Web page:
Energy transition in the Dominican Republic: Promoting renewable energy and achieving climate targets
Title: Promoting a Low-Carbon Energy System for the Achievement of the Climate Objectives of the Dominican Republic
Commissioned by: German Federal Ministry for the Environment, Nature Conservation and Nuclear Safety (BMU) as part of the International Climate Initiative (IKI)
Country: Dominican Republic
Lead executing agency: Ministry of Energy and Mines of the Dominican Rebublic (MEM)
Term: 2017 to 2022
The Dominican Republic primarily generates its electricity using fossil fuels such as oil, gas, and coal. Approximately one-third of the country’s greenhouse gas emissions originate in the energy sector.
The Dominican Republic is one of the fastest growing economies in Latin America. Subsequently resulting in a rising energy demand and increasing greenhouse gas emissions.
In its climate targets, the Dominican Republic has committed to reducing its greenhouse gas emissions by one-third by 2030 compared with existing levels in 2010. The Dominican Republic passed legislation on renewable energy in 2007 as part of its endeavors to achieve these targets. The main objective of this law is to increase the contribution of renewable energy sources in electricity generation to 25 per cent by 2025. Between 2011 and 2017, the energy obtained from the sun, water and wind increased more than fortyfold, from 14 to 562 gigawatt hours. For example, in 2018 the largest solar park in the Caribbean was completed in Montecristi. The project was financed with German funding and headed up by German companies. Expansion of the current 58 megawatts of installed capacity to 116 megawatts is planned for 2019.
However, despite the strong expansion, renewable energy sources still make up only a very small part of the energy mix. There is still a degree of skepticism among the public, policy-makers and businesses.
Dominican climate and energy policies are accomplishing the transition to a low-emission, climate-friendly and sustainable energy sector. This is enabling the Dominican Republic to achieve its national climate targets and meet its international obligations.
GIZ is working closely, with the Ministry of Energy and Mines (MEM) and 16 other partners from the energy sector in the Dominican Republic, to help promote renewable energy, cut greenhouse gas emissions, and support reforms in the energy sector.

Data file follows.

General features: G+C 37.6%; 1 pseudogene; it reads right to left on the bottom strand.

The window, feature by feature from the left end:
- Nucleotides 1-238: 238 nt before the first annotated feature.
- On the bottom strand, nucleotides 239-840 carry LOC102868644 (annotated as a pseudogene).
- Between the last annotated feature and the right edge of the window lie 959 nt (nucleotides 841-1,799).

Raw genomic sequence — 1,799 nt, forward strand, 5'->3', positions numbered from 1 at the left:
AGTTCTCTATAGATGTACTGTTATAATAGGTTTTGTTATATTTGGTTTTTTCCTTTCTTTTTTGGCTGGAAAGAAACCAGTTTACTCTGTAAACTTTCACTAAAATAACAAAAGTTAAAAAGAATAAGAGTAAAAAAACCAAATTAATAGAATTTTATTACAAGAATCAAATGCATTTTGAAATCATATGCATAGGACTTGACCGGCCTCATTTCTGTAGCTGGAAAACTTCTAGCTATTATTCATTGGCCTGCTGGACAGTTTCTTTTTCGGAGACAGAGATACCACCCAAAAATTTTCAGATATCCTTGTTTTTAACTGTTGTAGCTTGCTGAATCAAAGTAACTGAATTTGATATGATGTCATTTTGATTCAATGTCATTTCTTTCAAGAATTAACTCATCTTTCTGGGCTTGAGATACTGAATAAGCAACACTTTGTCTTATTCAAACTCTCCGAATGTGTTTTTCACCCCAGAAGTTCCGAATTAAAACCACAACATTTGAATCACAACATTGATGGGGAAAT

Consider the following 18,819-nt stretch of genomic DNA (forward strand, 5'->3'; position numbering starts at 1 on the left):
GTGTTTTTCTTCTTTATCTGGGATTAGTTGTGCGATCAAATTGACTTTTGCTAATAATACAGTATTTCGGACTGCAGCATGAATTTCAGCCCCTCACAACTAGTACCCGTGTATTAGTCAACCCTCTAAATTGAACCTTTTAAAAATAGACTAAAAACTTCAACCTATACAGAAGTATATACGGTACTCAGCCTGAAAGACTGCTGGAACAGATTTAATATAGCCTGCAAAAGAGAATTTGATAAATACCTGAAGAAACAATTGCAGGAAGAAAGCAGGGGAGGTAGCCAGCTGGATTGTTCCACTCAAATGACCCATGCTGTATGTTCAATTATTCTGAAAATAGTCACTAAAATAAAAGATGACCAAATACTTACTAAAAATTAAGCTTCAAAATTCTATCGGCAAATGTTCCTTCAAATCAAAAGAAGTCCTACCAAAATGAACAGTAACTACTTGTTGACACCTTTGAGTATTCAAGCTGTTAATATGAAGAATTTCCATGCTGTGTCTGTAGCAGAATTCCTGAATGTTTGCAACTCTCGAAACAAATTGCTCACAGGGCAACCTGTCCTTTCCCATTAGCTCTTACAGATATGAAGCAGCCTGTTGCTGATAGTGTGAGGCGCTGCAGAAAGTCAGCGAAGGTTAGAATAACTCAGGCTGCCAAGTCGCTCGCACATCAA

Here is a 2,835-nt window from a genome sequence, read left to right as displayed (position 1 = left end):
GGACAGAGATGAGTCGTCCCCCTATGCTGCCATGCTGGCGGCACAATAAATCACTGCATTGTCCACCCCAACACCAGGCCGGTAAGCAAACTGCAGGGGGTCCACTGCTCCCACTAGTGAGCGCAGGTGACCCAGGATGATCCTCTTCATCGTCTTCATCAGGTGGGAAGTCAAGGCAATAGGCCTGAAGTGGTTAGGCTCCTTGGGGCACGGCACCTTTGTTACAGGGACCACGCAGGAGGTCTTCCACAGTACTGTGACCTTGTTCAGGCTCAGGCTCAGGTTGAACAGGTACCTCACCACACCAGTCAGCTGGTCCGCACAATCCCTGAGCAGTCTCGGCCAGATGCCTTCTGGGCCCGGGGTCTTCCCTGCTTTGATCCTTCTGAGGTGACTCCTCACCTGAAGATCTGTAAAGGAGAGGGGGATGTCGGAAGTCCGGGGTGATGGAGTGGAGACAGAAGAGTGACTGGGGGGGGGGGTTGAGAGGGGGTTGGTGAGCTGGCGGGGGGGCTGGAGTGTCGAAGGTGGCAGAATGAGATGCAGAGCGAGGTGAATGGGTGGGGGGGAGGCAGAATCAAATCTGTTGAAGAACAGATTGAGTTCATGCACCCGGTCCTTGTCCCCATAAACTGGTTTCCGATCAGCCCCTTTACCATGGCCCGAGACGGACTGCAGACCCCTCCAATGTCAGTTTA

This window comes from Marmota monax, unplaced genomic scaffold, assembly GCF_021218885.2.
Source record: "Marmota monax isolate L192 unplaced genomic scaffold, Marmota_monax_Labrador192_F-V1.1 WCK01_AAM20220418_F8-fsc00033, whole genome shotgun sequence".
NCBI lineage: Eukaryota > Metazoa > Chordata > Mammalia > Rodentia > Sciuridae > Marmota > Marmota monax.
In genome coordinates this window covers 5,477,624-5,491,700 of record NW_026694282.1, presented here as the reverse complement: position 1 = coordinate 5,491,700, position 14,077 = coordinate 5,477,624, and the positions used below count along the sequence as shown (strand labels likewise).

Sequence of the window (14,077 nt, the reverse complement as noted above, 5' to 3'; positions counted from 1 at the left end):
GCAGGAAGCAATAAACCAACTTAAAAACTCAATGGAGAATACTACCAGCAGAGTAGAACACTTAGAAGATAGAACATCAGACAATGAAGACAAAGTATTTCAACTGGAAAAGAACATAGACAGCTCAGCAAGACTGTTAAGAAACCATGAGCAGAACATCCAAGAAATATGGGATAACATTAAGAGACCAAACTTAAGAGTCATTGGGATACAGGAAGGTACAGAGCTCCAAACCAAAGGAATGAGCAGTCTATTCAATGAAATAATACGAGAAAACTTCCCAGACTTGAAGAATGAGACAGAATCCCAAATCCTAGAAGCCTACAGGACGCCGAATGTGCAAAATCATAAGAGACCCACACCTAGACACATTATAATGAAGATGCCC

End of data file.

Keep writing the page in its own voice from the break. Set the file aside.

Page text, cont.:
For example, approval procedures are to be accelerated and innovative financing mechanisms developed to promote investment in renewable energy. In addition, the project supports voluntary national climate action (Nationally Appropriate Mitigation Actions, NAMAs) and efforts to achieve national climate targets (Nationally Determined Contributions, NDCs).
Pilot projects with public participation (community energy) and the involvement of cooperatives and municipalities aim to increase acceptance among the population.
GIZ and its partners are improving the institutional and regulatory framework for promoting renewable energy. It is hoped that simplified approval and tender procedures (one-stop shop) will facilitate investment in renewable energy. In addition, new financing instruments are being introduced and training courses offered for local banks, which currently have very few attractive products for financing renewable energy.
Communication activities and training courses for journalists will increase public knowledge about renewable energy and climate change, thus reducing skepticism.
Working in conjunction with public institutions and private companies in the energy industry, GIZ is creating a greenhouse gas inventory for the energy sector to define, prioritize and deliver potential savings.
Grid operators will receive training on integration issues in Germany and the Dominican Republic, along with advice on grid codes. A study will identify national solar and wind energy potential. The project is providing support with the development of a forecasting system that will make a better integration of fluctuating energy sources into the grid possible and predict fluctuations.